What We Did to Entertain Ourselves on The Long Ride

Because the JR trains don’t have wifi, we used the wifi router we got from Day 1 when we landed in Tokyo. Using the wifi, we watched Japanese anime because we wanted instant immersion with the language. We listened to the Japanese in the anime while learning Japanese words in our daily interaction with society.

We watched some Kuroko no Basket (a basketball anime) on Jasmine’s phone that connected to the wifi router. The episodes were 20 minutes each, as are most anime, and they make perfect distractions on long train rides.

We also played A LOT of Gardenscape on our iPhones. It’s the free game where you have to connect flowers to progress. Playing Gardenscape and watching some anime was a perfect balance because they would be short enough that we could put them down and transfer trains at any time.

backpacking kyoto We found that books weren’t conducive for train rides because we would get too immersed in them. It was challenging to read and still be constantly vigilant as to what the conductor was saying and where we were getting off. But we found that playing games on our phone left a part of our brain to still be attentive to announcements. Maybe this will work for you and maybe it won’t. Try it!

 Almost There

It was getting dark and we still had about 3 hours till Kyoto. It’s 6pm now. I’m slightly worried about how our experience will be in a new city in a new country.  Not to mention, navigating at night to a hostel.

backpacking Kyoto

Made it to Kyoto

9:47pm. Just making it to Kyoto station where we booked a hostel within a thirty minute walk north of the station.

backpacking Kyoto

I have since blocked out the name of the hostel from memory. What happened was that not only did we arrive later then we expected because of train delays, we had so much trouble trying to find the place because it was so hidden on the street at night. The map on our iPhone also wasn’t much help and we ended up walking back and forth past the hostel about 2 to 3 times.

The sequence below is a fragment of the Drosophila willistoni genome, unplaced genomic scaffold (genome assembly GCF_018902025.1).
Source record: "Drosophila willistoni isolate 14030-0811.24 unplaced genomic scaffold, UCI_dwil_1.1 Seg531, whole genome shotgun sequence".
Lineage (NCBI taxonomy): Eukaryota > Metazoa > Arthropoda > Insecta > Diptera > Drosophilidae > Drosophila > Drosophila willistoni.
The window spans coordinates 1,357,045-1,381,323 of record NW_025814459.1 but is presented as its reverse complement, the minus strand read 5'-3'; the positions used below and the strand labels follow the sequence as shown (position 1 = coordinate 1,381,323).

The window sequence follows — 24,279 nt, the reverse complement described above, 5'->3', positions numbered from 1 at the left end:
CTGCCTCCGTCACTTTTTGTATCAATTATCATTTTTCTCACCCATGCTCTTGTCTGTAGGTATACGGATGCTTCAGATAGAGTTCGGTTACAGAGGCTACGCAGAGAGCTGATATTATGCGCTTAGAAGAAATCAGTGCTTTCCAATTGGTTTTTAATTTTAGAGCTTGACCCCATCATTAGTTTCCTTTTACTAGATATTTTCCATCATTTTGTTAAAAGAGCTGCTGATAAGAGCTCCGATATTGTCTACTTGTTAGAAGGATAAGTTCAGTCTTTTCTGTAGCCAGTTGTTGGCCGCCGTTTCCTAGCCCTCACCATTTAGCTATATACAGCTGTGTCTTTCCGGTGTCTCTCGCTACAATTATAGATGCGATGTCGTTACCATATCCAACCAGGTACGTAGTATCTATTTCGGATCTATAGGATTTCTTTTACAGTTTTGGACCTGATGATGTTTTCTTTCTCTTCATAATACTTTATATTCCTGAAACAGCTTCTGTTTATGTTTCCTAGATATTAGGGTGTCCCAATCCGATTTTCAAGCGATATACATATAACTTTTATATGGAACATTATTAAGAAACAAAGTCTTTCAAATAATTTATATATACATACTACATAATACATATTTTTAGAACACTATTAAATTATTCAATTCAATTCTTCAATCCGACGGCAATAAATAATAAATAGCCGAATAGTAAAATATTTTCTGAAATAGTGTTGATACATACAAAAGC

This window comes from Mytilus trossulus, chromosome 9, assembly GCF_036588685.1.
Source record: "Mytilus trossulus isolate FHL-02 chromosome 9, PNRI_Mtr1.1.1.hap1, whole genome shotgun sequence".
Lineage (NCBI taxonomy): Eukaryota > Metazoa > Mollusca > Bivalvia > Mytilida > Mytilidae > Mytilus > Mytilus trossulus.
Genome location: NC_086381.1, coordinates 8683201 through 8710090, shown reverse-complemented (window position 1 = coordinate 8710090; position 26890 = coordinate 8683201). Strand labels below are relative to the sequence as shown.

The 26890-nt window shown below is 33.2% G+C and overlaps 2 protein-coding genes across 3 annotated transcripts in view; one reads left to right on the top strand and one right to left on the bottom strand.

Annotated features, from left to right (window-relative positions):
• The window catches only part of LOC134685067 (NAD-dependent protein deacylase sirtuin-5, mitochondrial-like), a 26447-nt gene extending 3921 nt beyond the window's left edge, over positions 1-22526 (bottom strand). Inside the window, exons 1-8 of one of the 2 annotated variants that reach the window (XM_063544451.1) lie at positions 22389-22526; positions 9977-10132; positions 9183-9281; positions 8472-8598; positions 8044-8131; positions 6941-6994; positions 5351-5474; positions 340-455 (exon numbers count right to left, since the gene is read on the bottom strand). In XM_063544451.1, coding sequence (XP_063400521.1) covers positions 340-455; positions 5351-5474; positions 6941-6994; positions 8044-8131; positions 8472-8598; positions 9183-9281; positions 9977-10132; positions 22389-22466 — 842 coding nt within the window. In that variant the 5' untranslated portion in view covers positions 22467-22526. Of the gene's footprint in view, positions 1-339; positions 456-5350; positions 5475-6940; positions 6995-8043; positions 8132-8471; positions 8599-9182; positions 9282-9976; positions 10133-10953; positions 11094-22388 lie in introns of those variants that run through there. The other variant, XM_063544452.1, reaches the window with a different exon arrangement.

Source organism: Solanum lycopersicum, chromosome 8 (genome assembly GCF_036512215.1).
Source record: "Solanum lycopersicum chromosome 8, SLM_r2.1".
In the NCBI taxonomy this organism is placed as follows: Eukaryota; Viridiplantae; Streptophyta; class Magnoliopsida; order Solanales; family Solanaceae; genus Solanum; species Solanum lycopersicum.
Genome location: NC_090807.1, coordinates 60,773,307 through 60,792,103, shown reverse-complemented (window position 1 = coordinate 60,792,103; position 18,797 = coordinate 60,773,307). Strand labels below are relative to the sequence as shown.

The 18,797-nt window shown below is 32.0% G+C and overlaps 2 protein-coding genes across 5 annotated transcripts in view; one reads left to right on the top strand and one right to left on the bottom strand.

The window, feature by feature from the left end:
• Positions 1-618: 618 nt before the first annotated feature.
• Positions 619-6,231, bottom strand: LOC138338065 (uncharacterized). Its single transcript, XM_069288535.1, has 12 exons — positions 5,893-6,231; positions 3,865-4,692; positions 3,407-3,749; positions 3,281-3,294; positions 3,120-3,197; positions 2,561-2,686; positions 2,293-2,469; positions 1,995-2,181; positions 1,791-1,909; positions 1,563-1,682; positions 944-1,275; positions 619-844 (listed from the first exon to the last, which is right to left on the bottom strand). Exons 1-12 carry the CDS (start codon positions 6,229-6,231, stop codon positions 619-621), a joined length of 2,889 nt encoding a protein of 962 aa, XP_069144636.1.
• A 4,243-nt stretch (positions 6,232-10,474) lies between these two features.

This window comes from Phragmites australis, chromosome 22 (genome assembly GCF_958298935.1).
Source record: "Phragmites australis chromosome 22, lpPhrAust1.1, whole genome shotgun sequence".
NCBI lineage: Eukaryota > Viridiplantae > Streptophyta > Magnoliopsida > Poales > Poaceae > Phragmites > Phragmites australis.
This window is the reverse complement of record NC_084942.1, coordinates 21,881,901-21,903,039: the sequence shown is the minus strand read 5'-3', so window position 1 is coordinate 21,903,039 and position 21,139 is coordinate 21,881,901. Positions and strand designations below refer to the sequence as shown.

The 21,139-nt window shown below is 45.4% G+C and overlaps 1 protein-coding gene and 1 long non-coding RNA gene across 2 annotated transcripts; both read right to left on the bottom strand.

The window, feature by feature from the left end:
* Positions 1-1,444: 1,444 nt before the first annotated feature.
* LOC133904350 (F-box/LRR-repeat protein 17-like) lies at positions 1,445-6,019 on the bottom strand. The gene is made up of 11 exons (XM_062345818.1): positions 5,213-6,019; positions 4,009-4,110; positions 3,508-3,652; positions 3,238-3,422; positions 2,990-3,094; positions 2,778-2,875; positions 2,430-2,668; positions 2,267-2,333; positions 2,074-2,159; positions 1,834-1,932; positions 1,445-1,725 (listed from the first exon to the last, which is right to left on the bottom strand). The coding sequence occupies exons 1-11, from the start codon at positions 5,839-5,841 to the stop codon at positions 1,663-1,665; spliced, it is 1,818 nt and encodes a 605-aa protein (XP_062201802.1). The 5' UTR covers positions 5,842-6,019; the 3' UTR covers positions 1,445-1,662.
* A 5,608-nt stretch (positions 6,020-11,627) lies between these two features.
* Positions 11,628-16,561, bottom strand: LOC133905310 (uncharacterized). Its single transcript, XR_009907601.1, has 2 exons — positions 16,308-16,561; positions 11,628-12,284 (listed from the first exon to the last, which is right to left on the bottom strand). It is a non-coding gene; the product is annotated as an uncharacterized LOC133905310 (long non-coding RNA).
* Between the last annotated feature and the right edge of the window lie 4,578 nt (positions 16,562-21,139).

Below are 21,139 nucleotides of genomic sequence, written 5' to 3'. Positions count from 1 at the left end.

Keep in mind, we’re backpacking Kyoto and carrying around two big heavy backpacks. By the time we actually found the place, it was 11:30pm.

I saw online that the hostel stopped checking people in around 11pm, which makes sense, the owner has to sleep too. But I emailed the owner early in the morning saying that we would be about thirty minutes late, judging from when our train was arriving in Kyoto.

I never got a confirmation back but the email was sent and I’m sure the owner had enough time to read it. When we got there, everything was already closed for the night. No one was there to greet us except for an Indian computer engineer who was up late working on a project in the lobby.

He told us that the owner had gone to sleep. He even tried calling the owner but the owner picked up and told us no more check-ins allowed. Even though it was only 11:30pm and we were thirty min late. So Jaz and I spent some time on our wifi looking up anywhere else that looked like they had decent accommodations and ended up booking a stay at the Hotel M’s Plus hotel right down the street from this crappy hostel.